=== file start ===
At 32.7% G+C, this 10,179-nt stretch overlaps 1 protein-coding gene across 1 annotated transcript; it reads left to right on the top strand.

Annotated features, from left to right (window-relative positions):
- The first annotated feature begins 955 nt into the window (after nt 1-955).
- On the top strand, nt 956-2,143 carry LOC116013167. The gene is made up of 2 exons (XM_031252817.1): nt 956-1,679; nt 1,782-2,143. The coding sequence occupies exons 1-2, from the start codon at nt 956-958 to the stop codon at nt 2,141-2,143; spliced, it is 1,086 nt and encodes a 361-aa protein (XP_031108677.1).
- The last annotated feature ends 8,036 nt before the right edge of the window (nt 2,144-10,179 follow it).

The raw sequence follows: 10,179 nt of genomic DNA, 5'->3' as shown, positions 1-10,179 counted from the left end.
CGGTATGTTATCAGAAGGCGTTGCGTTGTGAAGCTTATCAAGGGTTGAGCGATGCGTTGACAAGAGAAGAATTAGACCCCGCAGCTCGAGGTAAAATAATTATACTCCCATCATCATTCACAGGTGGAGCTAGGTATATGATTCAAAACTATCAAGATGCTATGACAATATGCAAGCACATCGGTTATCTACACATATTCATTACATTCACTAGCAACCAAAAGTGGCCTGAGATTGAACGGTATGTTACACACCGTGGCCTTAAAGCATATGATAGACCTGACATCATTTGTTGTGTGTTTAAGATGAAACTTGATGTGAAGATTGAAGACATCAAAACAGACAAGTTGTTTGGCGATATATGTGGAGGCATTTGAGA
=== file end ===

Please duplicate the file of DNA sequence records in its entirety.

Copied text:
At 32.7% G+C, this 10,179-nt stretch overlaps 1 protein-coding gene across 1 annotated transcript; it reads left to right on the top strand.

Annotated features, from left to right (window-relative positions):
- The first annotated feature begins 955 nt into the window (after nt 1-955).
- On the top strand, nt 956-2,143 carry LOC116013167. The gene is made up of 2 exons (XM_031252817.1): nt 956-1,679; nt 1,782-2,143. The coding sequence occupies exons 1-2, from the start codon at nt 956-958 to the stop codon at nt 2,141-2,143; spliced, it is 1,086 nt and encodes a 361-aa protein (XP_031108677.1).
- The last annotated feature ends 8,036 nt before the right edge of the window (nt 2,144-10,179 follow it).

The raw sequence follows: 10,179 nt of genomic DNA, 5'->3' as shown, positions 1-10,179 counted from the left end.
CGGTATGTTATCAGAAGGCGTTGCGTTGTGAAGCTTATCAAGGGTTGAGCGATGCGTTGACAAGAGAAGAATTAGACCCCGCAGCTCGAGGTAAAATAATTATACTCCCATCATCATTCACAGGTGGAGCTAGGTATATGATTCAAAACTATCAAGATGCTATGACAATATGCAAGCACATCGGTTATCTACACATATTCATTACATTCACTAGCAACCAAAAGTGGCCTGAGATTGAACGGTATGTTACACACCGTGGCCTTAAAGCATATGATAGACCTGACATCATTTGTTGTGTGTTTAAGATGAAACTTGATGTGAAGATTGAAGACATCAAAACAGACAAGTTGTTTGGCGATATATGTGGAGGCATTTGAGA